WHAT IS A BAGEL?
Originally known as a beigel in its native Poland, these gluten bracelets are beloved all over the world. An Ashkenazi Jewish delicacy, these breads are unique in that they’re cooked for several minutes in boiling water (malted) before being baked. When placed in the oven, water quickly evaporates from the bread’s surface. This gives them their hard outer shell while still maintaining a dense interior. The air pockets that are formed are known as “fish-eyes” and help give this bread its chewy mouthfeel. While today bagels are strongly associated with New York City, this adoption didn’t happen overnight. The New York Times in 1958 described this food as donuts that were old, hard and unsugared.
HOW ARE THE BEST BAGELS MADE?
Asking this question is like walking into a Devils-Islanders Hockey game and asking which team is better. Passionate fans can become almost violent over the subject. Some bakers insist the bagels need to set for at least 18 hours before their flavor is fully developed. Others swear that the quality of the water used needs to be from New York City (a.k.a. have low levels of magnesium and calcium). This results in a slightly softer texture then you’d get with more mineral-rich water. However the most important factors are allowing the dough to rest for several days (cold fermentation) and boiling your raw bagels in cold water mixed with a malt barley solution.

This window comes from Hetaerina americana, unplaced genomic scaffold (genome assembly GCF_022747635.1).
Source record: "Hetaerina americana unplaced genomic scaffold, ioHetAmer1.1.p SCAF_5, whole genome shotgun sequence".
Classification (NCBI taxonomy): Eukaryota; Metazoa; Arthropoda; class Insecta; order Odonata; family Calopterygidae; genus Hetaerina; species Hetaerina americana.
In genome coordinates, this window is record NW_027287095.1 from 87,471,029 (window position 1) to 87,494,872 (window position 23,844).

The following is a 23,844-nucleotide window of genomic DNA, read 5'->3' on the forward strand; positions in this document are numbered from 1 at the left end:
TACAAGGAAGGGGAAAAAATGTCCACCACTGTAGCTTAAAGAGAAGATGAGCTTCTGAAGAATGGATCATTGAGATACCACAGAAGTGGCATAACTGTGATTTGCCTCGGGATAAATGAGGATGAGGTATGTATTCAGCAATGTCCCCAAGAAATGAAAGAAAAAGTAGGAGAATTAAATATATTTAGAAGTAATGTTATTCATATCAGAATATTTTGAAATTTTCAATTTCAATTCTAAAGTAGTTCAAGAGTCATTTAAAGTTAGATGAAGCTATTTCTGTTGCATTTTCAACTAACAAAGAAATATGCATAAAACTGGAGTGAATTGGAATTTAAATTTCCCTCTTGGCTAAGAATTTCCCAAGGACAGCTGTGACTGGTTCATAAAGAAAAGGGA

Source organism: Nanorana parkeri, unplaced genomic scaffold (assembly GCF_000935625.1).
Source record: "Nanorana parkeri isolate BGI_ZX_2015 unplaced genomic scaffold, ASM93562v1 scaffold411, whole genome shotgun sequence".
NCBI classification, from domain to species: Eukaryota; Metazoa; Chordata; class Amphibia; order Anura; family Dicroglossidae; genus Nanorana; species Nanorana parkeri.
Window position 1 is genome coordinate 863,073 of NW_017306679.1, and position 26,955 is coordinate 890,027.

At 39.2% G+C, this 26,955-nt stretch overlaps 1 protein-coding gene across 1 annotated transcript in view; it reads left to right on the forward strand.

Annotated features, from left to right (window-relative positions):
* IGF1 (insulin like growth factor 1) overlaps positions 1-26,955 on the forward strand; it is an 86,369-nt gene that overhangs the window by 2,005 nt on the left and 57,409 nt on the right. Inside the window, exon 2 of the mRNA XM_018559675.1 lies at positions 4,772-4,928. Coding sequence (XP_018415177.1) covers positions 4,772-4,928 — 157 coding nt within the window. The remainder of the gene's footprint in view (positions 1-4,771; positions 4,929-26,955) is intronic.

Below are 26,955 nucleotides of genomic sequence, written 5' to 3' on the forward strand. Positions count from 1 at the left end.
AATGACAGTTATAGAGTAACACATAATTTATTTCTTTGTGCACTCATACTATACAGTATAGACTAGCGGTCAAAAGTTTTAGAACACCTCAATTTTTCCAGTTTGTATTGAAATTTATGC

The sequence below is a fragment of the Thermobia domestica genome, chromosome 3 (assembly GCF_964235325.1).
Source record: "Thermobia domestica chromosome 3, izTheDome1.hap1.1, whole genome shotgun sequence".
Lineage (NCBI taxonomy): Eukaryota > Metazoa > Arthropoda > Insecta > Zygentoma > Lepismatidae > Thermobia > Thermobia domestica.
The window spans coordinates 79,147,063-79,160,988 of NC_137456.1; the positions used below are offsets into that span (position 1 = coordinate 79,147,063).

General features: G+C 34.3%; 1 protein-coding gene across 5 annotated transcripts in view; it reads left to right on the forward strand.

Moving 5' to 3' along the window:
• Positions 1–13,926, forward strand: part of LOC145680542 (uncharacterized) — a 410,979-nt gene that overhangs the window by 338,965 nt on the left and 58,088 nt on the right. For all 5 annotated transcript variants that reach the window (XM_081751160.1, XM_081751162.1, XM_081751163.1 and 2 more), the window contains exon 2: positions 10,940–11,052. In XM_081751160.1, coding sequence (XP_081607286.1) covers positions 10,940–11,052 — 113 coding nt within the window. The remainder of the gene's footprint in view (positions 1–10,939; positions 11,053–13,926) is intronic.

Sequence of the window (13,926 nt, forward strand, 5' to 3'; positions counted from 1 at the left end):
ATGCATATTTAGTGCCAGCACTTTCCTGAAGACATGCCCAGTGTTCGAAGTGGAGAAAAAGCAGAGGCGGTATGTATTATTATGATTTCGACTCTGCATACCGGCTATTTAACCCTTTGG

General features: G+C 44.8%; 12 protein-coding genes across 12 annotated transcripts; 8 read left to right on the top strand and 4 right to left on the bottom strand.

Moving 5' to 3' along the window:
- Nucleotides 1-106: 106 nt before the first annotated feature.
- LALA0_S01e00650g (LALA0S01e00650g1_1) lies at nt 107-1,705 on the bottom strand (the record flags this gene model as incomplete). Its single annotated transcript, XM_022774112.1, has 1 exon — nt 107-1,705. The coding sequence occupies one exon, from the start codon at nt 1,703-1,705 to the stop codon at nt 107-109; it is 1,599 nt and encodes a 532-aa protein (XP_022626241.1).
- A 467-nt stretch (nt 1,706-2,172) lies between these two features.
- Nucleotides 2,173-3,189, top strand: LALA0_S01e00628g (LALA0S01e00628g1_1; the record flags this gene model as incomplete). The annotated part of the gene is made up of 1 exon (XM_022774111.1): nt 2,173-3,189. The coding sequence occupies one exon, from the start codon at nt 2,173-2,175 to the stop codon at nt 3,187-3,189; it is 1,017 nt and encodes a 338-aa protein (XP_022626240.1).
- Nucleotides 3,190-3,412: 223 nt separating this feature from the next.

WHAT KIND OF FLOUR AND STARTER SHOULD I USE?
One of the simpler recipes around, only flour, water, yeast, salt and some cold fermentation is needed. However all-purpose flour doesn’t always give the best results. Commercial bakers favor a high protein (a.k.a. high gluten) flour. Some home cooks will reduce the amount of water to achieve a similar effect. But using a high protein flour is a safer option. If you don’t want to rest your bagel dough for several days prior to cooking, try using a sponge starter.
HOW SHOULD BAGELS BE STORED?
Don’t refrigerate them. Either store them at room temperature and eat them within 1 to 2 days (throw them back into the oven if they’re a bit past their prime). Otherwise seal freshly cooked bagels (once cool) in a zip lock bag and freeze for several months. Use a sharpie and write the date on the outside of the plastic bag so you’ll know when they were stored.
HOW CAN I BRING A STALE BAGEL BACK TO LIFE?
Some people recommend placing some water and bagel on a plate and microwaving. I’m not a huge fan of this method. Chatelaine.com uses an oven instead which is more gradual and gives better results.